How to Display Tabular Data - A New Perspective | WebReference

How to Display Tabular Data - A New Perspective

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How to Display Tabular Data - A New Perspective

By Nicolas Erlijman


It's common for a Web developer to build a site or Web application where tabular data is used. Consider a Web page, where client information has to be shown. There will be many fields such as name, last name, age, salary, etc. depending on the business needs. What happens if you have to show a very long field like user comments or full address? Those fields might not fit correctly in a table cell, making your browser resize the table cells in an attempt to make the content fit. That produces an annoying scrolling and/or cell height/width stretching. This article will show you how to display tabular data in a non-conventional manner, preventing table cells from expanding in spite of the length of the text contained inside it, with a nice scroll to show the full text and yes, cross-browser compatible!

You've probably seen many sites or applications where, in the footer, it states "This site is best viewed with Internet Explorer at 1024x768" or something like that. Both trends (browser and resolution specifics) aren't recommended since there are many browser types and screen resolutions being used on the Internet (and also in your Intranet).

Fixed tables (using width in pixels) might be fine in some cases, but for displaying tabular data it's better to have table columns defined with percentage (%) values, so the table will fit its container maintaining the column aspect ratio.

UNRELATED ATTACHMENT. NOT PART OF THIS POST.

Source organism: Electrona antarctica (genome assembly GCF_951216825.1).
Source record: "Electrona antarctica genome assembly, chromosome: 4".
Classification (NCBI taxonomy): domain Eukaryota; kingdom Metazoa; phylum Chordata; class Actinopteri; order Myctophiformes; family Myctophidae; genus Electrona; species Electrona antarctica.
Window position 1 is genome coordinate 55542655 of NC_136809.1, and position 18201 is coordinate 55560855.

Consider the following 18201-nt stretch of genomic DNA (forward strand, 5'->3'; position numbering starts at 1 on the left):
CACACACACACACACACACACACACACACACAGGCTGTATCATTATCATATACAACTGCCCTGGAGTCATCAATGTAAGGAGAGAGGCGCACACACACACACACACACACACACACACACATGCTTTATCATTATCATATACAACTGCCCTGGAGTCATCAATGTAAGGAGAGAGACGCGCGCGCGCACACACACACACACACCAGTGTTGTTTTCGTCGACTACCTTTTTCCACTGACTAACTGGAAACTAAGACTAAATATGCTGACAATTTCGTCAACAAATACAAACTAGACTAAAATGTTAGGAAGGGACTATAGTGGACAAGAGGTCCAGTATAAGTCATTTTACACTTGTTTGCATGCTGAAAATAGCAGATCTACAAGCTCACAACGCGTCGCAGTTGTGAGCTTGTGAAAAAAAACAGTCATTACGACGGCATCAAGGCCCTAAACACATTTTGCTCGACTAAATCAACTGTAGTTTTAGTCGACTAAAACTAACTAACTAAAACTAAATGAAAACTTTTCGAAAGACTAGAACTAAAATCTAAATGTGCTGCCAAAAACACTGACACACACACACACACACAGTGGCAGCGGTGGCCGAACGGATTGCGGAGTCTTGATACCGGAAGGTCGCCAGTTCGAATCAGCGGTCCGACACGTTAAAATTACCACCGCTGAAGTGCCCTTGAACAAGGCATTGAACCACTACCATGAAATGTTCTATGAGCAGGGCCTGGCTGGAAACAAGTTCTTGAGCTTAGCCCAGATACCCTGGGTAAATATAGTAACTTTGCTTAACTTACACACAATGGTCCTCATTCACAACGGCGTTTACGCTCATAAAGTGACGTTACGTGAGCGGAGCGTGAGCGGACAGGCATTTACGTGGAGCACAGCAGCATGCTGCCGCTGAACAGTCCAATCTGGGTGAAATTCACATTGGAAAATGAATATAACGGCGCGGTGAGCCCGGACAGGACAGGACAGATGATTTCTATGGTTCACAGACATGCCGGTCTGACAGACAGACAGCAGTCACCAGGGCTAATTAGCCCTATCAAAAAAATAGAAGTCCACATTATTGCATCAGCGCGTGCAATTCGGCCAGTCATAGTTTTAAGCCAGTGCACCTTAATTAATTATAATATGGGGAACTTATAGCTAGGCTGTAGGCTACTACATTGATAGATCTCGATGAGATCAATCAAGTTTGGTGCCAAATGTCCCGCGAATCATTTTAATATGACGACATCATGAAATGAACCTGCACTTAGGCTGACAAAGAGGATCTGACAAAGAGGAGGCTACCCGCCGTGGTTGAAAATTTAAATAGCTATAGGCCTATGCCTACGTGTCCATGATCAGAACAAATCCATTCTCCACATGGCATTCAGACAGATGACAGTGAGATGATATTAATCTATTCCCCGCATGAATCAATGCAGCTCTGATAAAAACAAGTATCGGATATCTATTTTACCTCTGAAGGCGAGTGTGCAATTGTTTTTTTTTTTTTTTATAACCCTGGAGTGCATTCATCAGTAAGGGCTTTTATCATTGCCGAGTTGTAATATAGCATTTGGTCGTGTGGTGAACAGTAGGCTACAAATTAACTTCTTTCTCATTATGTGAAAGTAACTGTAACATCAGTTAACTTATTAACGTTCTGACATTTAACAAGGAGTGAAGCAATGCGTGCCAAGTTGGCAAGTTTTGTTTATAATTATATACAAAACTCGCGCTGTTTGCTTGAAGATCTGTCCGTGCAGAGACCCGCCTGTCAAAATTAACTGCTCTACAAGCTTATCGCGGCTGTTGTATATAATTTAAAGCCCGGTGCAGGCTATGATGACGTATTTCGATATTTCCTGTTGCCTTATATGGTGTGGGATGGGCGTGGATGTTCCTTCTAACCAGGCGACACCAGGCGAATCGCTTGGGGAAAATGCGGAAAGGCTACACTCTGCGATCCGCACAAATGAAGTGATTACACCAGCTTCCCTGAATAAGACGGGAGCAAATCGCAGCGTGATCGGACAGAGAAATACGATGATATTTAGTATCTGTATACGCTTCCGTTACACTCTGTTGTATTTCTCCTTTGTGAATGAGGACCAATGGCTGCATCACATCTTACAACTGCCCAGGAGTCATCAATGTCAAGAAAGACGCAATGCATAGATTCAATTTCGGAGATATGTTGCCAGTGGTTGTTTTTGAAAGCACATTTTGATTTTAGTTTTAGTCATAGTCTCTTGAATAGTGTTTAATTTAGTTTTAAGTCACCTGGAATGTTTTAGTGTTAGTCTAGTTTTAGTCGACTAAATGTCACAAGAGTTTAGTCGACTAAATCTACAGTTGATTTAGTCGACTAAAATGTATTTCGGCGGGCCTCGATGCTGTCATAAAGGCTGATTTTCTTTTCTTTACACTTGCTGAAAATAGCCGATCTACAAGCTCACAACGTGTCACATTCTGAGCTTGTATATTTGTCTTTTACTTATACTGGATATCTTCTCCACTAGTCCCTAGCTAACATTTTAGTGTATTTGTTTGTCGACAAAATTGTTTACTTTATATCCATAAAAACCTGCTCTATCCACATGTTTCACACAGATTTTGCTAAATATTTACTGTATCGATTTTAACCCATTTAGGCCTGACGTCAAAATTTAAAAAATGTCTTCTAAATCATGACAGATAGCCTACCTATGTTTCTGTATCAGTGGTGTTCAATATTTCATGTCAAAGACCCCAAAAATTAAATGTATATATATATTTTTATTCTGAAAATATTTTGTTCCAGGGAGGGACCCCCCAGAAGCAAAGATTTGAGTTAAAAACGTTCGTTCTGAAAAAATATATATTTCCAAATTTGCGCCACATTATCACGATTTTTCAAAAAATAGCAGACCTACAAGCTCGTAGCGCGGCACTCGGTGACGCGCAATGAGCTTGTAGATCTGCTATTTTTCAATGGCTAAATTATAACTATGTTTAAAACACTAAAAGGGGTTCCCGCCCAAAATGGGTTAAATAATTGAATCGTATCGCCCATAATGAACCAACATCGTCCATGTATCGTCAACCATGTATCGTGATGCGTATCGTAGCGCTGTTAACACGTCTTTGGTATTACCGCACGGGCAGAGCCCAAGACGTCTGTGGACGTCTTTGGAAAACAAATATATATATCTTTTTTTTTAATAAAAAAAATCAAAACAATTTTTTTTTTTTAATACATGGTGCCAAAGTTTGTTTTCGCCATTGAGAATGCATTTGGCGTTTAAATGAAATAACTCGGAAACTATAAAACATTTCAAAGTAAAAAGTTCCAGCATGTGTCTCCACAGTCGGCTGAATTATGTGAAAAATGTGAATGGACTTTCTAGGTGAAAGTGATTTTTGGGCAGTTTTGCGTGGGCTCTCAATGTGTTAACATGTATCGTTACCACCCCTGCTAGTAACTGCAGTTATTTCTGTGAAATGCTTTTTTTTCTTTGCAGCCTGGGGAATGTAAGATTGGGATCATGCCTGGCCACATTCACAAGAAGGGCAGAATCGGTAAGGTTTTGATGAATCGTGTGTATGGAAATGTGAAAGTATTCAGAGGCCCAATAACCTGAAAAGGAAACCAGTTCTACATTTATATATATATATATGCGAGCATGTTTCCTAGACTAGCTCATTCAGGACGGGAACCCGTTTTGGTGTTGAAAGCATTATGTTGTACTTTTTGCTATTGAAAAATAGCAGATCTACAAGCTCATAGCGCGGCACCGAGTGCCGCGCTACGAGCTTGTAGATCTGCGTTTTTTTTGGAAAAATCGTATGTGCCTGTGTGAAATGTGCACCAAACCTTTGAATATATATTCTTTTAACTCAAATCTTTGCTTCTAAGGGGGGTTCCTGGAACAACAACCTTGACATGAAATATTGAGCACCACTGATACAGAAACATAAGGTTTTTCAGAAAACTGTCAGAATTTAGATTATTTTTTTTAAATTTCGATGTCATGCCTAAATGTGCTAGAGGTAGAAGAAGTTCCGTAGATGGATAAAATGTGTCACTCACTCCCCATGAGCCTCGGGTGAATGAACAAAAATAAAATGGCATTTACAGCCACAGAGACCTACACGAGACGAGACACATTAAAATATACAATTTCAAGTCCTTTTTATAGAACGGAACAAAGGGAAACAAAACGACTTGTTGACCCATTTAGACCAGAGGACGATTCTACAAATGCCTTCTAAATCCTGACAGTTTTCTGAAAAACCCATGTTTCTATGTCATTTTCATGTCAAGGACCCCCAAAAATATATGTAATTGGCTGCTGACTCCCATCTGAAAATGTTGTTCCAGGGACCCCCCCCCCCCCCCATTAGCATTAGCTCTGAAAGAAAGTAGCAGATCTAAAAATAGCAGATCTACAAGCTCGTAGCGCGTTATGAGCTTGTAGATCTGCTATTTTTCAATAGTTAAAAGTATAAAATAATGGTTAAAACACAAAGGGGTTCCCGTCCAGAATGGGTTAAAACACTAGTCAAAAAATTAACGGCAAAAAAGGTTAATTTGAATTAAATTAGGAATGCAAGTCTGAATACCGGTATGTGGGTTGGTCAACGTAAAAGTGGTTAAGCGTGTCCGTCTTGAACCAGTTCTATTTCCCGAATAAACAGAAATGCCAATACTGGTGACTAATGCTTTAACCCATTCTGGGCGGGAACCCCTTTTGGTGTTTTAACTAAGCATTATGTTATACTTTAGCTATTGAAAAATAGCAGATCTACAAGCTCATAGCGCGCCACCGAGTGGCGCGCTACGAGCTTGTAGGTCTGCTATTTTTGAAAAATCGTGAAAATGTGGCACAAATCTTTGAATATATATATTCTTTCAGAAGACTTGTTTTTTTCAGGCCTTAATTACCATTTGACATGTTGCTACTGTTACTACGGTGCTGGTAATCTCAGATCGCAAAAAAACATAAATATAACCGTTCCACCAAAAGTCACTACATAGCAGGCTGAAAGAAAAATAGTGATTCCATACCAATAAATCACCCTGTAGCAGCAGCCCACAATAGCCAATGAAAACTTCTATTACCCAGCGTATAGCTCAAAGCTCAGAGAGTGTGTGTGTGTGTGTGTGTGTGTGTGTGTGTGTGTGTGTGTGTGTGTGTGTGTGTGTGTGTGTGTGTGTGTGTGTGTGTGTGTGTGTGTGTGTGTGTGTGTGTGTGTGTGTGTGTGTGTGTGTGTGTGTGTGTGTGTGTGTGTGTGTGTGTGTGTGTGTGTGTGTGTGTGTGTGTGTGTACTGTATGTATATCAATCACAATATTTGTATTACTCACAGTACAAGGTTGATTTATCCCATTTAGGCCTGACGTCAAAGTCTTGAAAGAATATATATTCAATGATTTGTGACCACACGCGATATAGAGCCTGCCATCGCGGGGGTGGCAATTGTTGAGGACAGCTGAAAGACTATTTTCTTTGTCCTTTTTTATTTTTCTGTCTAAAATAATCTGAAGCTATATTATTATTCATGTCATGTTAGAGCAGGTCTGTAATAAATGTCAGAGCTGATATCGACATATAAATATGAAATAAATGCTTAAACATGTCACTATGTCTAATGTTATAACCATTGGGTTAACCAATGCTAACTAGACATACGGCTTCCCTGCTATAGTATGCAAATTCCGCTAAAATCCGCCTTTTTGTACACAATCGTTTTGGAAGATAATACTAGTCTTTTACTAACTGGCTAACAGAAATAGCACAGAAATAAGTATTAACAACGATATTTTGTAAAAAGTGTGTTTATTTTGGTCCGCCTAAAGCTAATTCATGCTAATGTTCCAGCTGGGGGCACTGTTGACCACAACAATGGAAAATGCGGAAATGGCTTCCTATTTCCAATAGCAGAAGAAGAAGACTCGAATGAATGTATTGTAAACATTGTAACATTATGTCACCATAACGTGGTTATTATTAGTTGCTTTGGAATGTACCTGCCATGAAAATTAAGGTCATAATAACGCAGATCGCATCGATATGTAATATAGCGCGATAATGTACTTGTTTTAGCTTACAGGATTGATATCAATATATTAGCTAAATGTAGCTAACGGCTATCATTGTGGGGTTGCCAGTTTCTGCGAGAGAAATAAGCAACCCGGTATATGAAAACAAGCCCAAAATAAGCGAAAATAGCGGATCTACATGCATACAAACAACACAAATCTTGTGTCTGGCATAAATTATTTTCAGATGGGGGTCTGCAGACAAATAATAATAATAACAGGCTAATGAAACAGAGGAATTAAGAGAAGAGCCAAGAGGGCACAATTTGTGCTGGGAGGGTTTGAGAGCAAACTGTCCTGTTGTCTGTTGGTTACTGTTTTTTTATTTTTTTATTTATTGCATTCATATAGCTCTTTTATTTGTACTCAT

But this is too theoretical, let's try to solve the problem!

Consider the following scenario:

"In my site, I want to display tabular data of my client details. There are 3 columns: name (25%), age (25%) and user comments (50%), but the comments field is too long to fit in the table column. Table cells shouldn't grow, I also don't want those annoying scrolls to appear in my page and it should be viewed correctly in any browser!"

Problem 1: Cells Grow in Height

Using percentage values in table, the contained text in a cell will fit correctly, but as the text becomes larger the browser will auto adjust the cells height causing the annoying behavior that our client doesn't want:

Problem 2: Ugly Scrolling Appears

Another problem is that if the text contained in the cell doesn't have spaces between words, the browser doesn't know how to split its contents causing the ugly scrolling effect:

If we use the CSS property white-space:nowrap, we avoid table cells becoming taller, but as the text will be contained in only one line, the same scrolling effect detailed above remains.

Problem 3: Using Fixed Table Values Won't Solve the Problem

As mentioned before, using fixed table values in pixels is a bad practice, and also won't solve our problem, as the two previous issues will be there anyway.

Input Text Controls

By using input text controls to show data, we can guarantee cells won't become taller. To simulate a nice display, the input should be read-only, have a transparent style background and not have a border as follows: